For sixty years, Gallup has asked about public attitudes toward faith, giving respondents a clear choice: “Do you believe that religion can answer all or most of today’s problems, or that religion is largely old-fashioned and out of date?” In 1957, 82% expressed confidence in religious solutions, while only 11% considered faith old fashioned. Today, the margin is much closer but Americans still think religion has the answers-55% to 34%.
The surprising aspect of the poll is the stubborn respect for religion where you’d least expect it.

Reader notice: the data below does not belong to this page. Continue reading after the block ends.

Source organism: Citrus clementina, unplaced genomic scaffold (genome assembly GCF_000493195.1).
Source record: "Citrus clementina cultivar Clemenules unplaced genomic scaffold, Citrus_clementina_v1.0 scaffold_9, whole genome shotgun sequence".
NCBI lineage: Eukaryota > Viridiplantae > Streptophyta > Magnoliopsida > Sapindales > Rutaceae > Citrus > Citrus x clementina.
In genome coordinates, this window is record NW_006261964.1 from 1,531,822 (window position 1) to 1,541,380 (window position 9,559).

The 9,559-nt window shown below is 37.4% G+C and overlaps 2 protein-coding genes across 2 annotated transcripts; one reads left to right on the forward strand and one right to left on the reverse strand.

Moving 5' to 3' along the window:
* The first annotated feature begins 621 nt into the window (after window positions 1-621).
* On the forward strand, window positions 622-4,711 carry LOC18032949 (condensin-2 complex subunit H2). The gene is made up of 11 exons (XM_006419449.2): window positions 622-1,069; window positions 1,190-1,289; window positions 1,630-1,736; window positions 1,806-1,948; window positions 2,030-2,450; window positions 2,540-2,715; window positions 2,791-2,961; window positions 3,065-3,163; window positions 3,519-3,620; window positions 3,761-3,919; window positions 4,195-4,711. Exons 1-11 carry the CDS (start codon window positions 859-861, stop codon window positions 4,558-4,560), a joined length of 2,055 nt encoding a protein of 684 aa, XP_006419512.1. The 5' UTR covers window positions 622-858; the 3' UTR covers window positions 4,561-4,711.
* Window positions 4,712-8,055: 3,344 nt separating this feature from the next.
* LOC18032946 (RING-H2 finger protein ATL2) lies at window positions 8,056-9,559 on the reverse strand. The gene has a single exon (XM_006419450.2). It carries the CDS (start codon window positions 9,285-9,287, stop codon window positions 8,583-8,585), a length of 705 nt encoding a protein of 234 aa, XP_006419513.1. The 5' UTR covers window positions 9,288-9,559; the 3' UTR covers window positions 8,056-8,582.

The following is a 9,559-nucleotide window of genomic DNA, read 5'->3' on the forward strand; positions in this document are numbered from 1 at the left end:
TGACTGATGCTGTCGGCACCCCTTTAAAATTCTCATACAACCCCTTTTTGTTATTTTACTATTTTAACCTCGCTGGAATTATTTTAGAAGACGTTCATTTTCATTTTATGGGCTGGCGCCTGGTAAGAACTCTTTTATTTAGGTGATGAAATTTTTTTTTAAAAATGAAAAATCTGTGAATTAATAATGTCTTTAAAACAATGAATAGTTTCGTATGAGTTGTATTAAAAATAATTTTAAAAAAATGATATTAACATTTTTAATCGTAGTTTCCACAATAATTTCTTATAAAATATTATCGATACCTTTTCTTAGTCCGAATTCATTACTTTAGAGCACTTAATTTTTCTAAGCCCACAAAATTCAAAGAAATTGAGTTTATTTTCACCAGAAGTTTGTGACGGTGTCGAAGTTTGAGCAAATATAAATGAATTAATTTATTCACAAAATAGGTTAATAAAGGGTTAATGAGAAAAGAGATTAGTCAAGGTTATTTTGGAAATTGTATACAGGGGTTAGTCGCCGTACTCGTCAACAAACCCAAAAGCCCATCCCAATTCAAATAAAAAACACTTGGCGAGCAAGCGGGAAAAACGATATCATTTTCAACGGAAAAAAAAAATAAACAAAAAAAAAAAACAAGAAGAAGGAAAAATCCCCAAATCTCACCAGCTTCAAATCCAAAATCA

Among those who “seldom” or “never” go to church, a full third still think religion can solve contemporary problems. And among Democrats, a plurality agrees that faith has the answers all people seek.
This means that even among political liberals, and those who never participate in public worship, there’s still a lingering suspicion that faith-based attitudes benefit individuals and society. Believers should never write off America as a secularized, Godless, lost cause.
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